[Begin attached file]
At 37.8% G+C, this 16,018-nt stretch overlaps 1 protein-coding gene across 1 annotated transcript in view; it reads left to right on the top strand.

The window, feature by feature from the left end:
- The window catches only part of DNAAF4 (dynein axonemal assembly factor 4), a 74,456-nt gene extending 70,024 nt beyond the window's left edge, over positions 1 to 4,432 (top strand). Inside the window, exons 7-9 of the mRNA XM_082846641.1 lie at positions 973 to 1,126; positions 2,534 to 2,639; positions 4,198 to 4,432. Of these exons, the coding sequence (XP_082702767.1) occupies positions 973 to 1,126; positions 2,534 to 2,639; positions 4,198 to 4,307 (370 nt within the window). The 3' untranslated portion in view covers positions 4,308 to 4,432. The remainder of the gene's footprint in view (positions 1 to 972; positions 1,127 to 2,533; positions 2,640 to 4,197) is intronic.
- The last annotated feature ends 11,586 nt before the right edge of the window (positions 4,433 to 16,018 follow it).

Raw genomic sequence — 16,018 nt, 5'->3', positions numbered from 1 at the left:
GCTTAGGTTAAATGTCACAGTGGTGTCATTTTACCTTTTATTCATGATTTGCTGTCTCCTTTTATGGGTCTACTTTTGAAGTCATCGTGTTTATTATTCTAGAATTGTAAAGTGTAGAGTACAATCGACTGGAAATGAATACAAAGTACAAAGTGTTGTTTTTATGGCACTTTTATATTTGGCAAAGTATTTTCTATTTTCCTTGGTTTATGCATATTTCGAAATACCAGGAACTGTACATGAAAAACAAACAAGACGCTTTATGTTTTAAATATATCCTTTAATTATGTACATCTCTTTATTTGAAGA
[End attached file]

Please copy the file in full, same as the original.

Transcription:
At 37.8% G+C, this 16,018-nt stretch overlaps 1 protein-coding gene across 1 annotated transcript in view; it reads left to right on the top strand.

The window, feature by feature from the left end:
- The window catches only part of DNAAF4 (dynein axonemal assembly factor 4), a 74,456-nt gene extending 70,024 nt beyond the window's left edge, over positions 1 to 4,432 (top strand). Inside the window, exons 7-9 of the mRNA XM_082846641.1 lie at positions 973 to 1,126; positions 2,534 to 2,639; positions 4,198 to 4,432. Of these exons, the coding sequence (XP_082702767.1) occupies positions 973 to 1,126; positions 2,534 to 2,639; positions 4,198 to 4,307 (370 nt within the window). The 3' untranslated portion in view covers positions 4,308 to 4,432. The remainder of the gene's footprint in view (positions 1 to 972; positions 1,127 to 2,533; positions 2,640 to 4,197) is intronic.
- The last annotated feature ends 11,586 nt before the right edge of the window (positions 4,433 to 16,018 follow it).

Raw genomic sequence — 16,018 nt, 5'->3', positions numbered from 1 at the left:
GCTTAGGTTAAATGTCACAGTGGTGTCATTTTACCTTTTATTCATGATTTGCTGTCTCCTTTTATGGGTCTACTTTTGAAGTCATCGTGTTTATTATTCTAGAATTGTAAAGTGTAGAGTACAATCGACTGGAAATGAATACAAAGTACAAAGTGTTGTTTTTATGGCACTTTTATATTTGGCAAAGTATTTTCTATTTTCCTTGGTTTATGCATATTTCGAAATACCAGGAACTGTACATGAAAAACAAACAAGACGCTTTATGTTTTAAATATATCCTTTAATTATGTACATCTCTTTATTTGAAGA